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Because nothing says love quite like a whip and restraints, right? Shutterstock
Jonathon van Maren Jonathon van Maren Follow Jonathon

To the Christians who think 50 Shades is all sorts of awesome: Please, stop and THINK

Jonathon van Maren Jonathon van Maren Follow Jonathon
By Jonathon van Maren

It’s pretty depressing when you realize that, in 2014, many people seem to think that destruction of human dignity is a small price to pay for an orgasm.

I suppose when I write a column about a book that just sold its 100 millionth copy I shouldn’t be surprised when I get a bit of a kickback. But I have to say—I wasn’t expecting hundreds of commenters, many saying they were Christian, to come out loudly defending the porn novel 50 Shades of Grey, often tastelessly interspersed with details from their own sex lives.

People squawked that we “shouldn’t judge” those who practice bondage, domination, sadism and masochism (BDSM), and informed me that “no one gets hurt” and that it “isn’t abuse” and said that it was “just fantasy” (as if we have a separate brain and body for fantasy).

Meanwhile, not a single commenter addressed one of the main arguments I laid out—that with boys watching violent porn and girls being socialized to accept violence and torture inside of a sexual relationship, we have created a toxic situation in which people very much are being hurt.

In response to the defenders of this trash, let me make just a few points.

  1. Not all consent is equal.

People keep trumpeting this stupid idea that just because someone consents to something or allows something to happen, it isn’t abusive.

But if someone consents to being beaten up, punched, slapped, whipped, called disgusting and degrading names, and have other things done to them that I will choose not to describe here, does that make it any less abusive? It makes it legal (perhaps, but it certainly doesn’t make it any less disgusting or violent.

Would you want your daughter to be in a relationship with Christian Grey? Would you want your son to turn into Christian Grey? If the answer is yes to either of those, someone should call social services.

Anyone who works with victims of domestic and sexual assault will tell you that just because someone permits something to happen or doesn’t extricate themselves from a situation doesn’t mean it isn’t, in fact, abuse. Only when it comes to sex are people starting to make this argument, so that they can cling to their fetishes and justify their turn-ons. Those women who defend the book because they think it spiced up their sex life are being incredibly selfish and negligent, refusing to think about how this book could affect other women in different situations, as well as young and impressionable girls.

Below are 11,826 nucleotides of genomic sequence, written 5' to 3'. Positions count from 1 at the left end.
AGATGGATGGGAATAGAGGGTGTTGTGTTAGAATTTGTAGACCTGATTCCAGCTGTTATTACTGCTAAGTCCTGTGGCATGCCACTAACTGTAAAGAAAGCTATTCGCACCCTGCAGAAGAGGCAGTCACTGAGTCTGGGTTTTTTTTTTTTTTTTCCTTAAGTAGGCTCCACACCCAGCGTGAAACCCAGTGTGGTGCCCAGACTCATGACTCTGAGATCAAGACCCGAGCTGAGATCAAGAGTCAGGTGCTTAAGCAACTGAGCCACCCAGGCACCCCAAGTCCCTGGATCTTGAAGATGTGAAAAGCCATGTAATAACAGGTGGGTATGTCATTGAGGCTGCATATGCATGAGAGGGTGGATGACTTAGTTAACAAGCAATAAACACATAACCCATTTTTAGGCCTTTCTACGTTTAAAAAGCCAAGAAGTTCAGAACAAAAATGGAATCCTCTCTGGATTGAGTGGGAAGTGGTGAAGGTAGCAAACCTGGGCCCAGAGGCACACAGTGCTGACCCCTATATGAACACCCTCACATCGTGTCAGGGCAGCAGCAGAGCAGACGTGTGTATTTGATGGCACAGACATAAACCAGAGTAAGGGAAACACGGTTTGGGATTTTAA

In the words of renowned porn researcher and sociologist Dr. Gail Dines:

In his book on batterers, Lundy Bancroft provides a list of potentially dangerous signs to watch out for from boyfriends. Needless to say, Christian [Grey of 50 Shades of Grey] is the poster boy of the list, not only with his jealous, controlling, stalking, sexually sadistic behavior, but his hypersensitivity to what he perceives as any slight against him, his whirlwind romancing of a younger, less powerful woman, and his Jekyll-and-Hyde mood swings. Any one of these is potentially dangerous, but a man who exhibits them all is lethal.

The most likely real-world ending of Fifty Shades of Grey is fifty shades of black and blue. The awful truth in the real world is that women who partner with a Christian Grey often end up hightailing it to a battered women's shelter with traumatized kids in tow. The less fortunate end up in graveyards.

  1. 50 Shades of Grey normalizes intimate partner violence…

…and sickeningly, even portrays it as romantic and erotic. Amy Bonomi, Lauren Altenburger, and Nicole Walton published an article on the impact of 50 Shades last year in the Journal of Women’s Health. Their conclusions are intuitive and horrifying:

While intimate partner violence (IPV) affects 25% of women and impairs health, current societal conditions—including the normalization of abuse in popular culture such as novels, film, and music—create the context to support such violence.

Emotional abuse is present in nearly every interaction, including: stalking (Christian deliberately follows Anastasia and appears in unusual places, uses a phone and computer to track Anastasia’s whereabouts, and delivers expensive gifts); intimidation (Christian uses intimidating verbal and nonverbal behaviors, such as routinely commanding Anastasia to eat and threatening to punish her); and isolation (Christian limits Anastasia’s social contact). Sexual violence is pervasive—including using alcohol to compromise Anastasia’s consent, as well as intimidation (Christian initiates sexual encounters when genuinely angry, dismisses Anastasia’s requests for boundaries, and threatens her). Anastasia experiences reactions typical of abused women, including: constant perceived threat (“my stomach churns from his threats”); altered identity (describes herself as a “pale, haunted ghost”); and stressful managing (engages in behaviors to “keep the peace,” such as withholding information about her social whereabouts to avoid Christian’s anger). Anastasia becomes disempowered and entrapped in the relationship as her behaviors become mechanized in response to Christian’s abuse.